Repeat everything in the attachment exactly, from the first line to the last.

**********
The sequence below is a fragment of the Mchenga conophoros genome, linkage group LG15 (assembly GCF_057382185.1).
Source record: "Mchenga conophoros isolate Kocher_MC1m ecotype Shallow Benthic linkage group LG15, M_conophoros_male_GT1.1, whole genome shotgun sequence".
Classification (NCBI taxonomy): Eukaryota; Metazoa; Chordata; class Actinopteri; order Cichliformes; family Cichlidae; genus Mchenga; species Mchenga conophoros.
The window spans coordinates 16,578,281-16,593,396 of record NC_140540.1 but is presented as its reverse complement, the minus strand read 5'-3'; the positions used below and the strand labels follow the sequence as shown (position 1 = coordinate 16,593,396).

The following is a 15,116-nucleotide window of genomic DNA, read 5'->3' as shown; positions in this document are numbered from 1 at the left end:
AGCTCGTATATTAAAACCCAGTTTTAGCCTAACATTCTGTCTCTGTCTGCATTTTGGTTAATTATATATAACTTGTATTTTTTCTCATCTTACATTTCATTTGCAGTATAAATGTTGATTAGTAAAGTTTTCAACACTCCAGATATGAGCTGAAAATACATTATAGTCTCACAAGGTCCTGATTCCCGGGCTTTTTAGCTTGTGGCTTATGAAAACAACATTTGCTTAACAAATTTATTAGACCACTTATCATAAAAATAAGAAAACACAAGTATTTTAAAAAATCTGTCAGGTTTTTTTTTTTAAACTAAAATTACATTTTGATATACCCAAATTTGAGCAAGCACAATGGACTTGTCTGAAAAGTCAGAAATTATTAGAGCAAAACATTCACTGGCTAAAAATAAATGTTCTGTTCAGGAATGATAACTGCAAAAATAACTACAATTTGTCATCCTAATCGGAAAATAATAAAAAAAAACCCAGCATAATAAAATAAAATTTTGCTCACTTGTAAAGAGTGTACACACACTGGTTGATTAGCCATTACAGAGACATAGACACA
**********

The sequence below is a fragment of the Mchenga conophoros genome, linkage group LG15 (assembly GCF_057382185.1).
Source record: "Mchenga conophoros isolate Kocher_MC1m ecotype Shallow Benthic linkage group LG15, M_conophoros_male_GT1.1, whole genome shotgun sequence".
Classification (NCBI taxonomy): Eukaryota; Metazoa; Chordata; class Actinopteri; order Cichliformes; family Cichlidae; genus Mchenga; species Mchenga conophoros.
The window spans coordinates 16,578,281-16,593,396 of record NC_140540.1 but is presented as its reverse complement, the minus strand read 5'-3'; the positions used below and the strand labels follow the sequence as shown (position 1 = coordinate 16,593,396).

The following is a 15,116-nucleotide window of genomic DNA, read 5'->3' as shown; positions in this document are numbered from 1 at the left end:
AGCTCGTATATTAAAACCCAGTTTTAGCCTAACATTCTGTCTCTGTCTGCATTTTGGTTAATTATATATAACTTGTATTTTTTCTCATCTTACATTTCATTTGCAGTATAAATGTTGATTAGTAAAGTTTTCAACACTCCAGATATGAGCTGAAAATACATTATAGTCTCACAAGGTCCTGATTCCCGGGCTTTTTAGCTTGTGGCTTATGAAAACAACATTTGCTTAACAAATTTATTAGACCACTTATCATAAAAATAAGAAAACACAAGTATTTTAAAAAATCTGTCAGGTTTTTTTTTTTAAACTAAAATTACATTTTGATATACCCAAATTTGAGCAAGCACAATGGACTTGTCTGAAAAGTCAGAAATTATTAGAGCAAAACATTCACTGGCTAAAAATAAATGTTCTGTTCAGGAATGATAACTGCAAAAATAACTACAATTTGTCATCCTAATCGGAAAATAATAAAAAAAAACCCAGCATAATAAAATAAAATTTTGCTCACTTGTAAAGAGTGTACACACACTGGTTGATTAGCCATTACAGAGACATAGACACA